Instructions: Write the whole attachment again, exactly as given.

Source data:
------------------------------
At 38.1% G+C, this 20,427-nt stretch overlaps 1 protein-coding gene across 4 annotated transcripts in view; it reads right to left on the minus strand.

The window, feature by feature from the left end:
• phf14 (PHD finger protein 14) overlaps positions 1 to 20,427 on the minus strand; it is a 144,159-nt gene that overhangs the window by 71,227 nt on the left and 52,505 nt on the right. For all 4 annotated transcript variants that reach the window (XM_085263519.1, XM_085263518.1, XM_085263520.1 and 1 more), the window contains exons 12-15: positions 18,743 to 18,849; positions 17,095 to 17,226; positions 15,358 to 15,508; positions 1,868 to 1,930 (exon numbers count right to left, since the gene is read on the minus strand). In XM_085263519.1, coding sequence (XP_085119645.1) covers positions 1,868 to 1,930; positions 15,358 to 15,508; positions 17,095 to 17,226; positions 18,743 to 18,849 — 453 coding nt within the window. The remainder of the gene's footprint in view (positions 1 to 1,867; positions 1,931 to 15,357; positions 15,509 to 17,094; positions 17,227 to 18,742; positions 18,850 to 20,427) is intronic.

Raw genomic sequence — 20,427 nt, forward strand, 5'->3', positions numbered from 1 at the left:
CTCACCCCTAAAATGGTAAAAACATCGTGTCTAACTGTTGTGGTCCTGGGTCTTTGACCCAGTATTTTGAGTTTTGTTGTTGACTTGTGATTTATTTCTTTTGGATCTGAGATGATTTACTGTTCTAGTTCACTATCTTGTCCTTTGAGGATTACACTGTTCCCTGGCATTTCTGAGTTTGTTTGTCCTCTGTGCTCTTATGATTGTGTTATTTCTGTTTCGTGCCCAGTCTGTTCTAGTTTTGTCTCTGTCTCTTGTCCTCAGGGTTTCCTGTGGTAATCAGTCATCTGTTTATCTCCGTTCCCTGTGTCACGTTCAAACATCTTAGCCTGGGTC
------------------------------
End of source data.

At 38.1% G+C, this 20,427-nt stretch overlaps 1 protein-coding gene across 4 annotated transcripts in view; it reads right to left on the minus strand.

The window, feature by feature from the left end:
• phf14 (PHD finger protein 14) overlaps positions 1 to 20,427 on the minus strand; it is a 144,159-nt gene that overhangs the window by 71,227 nt on the left and 52,505 nt on the right. For all 4 annotated transcript variants that reach the window (XM_085263519.1, XM_085263518.1, XM_085263520.1 and 1 more), the window contains exons 12-15: positions 18,743 to 18,849; positions 17,095 to 17,226; positions 15,358 to 15,508; positions 1,868 to 1,930 (exon numbers count right to left, since the gene is read on the minus strand). In XM_085263519.1, coding sequence (XP_085119645.1) covers positions 1,868 to 1,930; positions 15,358 to 15,508; positions 17,095 to 17,226; positions 18,743 to 18,849 — 453 coding nt within the window. The remainder of the gene's footprint in view (positions 1 to 1,867; positions 1,931 to 15,357; positions 15,509 to 17,094; positions 17,227 to 18,742; positions 18,850 to 20,427) is intronic.

Raw genomic sequence — 20,427 nt, forward strand, 5'->3', positions numbered from 1 at the left:
CTCACCCCTAAAATGGTAAAAACATCGTGTCTAACTGTTGTGGTCCTGGGTCTTTGACCCAGTATTTTGAGTTTTGTTGTTGACTTGTGATTTATTTCTTTTGGATCTGAGATGATTTACTGTTCTAGTTCACTATCTTGTCCTTTGAGGATTACACTGTTCCCTGGCATTTCTGAGTTTGTTTGTCCTCTGTGCTCTTATGATTGTGTTATTTCTGTTTCGTGCCCAGTCTGTTCTAGTTTTGTCTCTGTCTCTTGTCCTCAGGGTTTCCTGTGGTAATCAGTCATCTGTTTATCTCCGTTCCCTGTGTCACGTTCAAACATCTTAGCCTGGGTC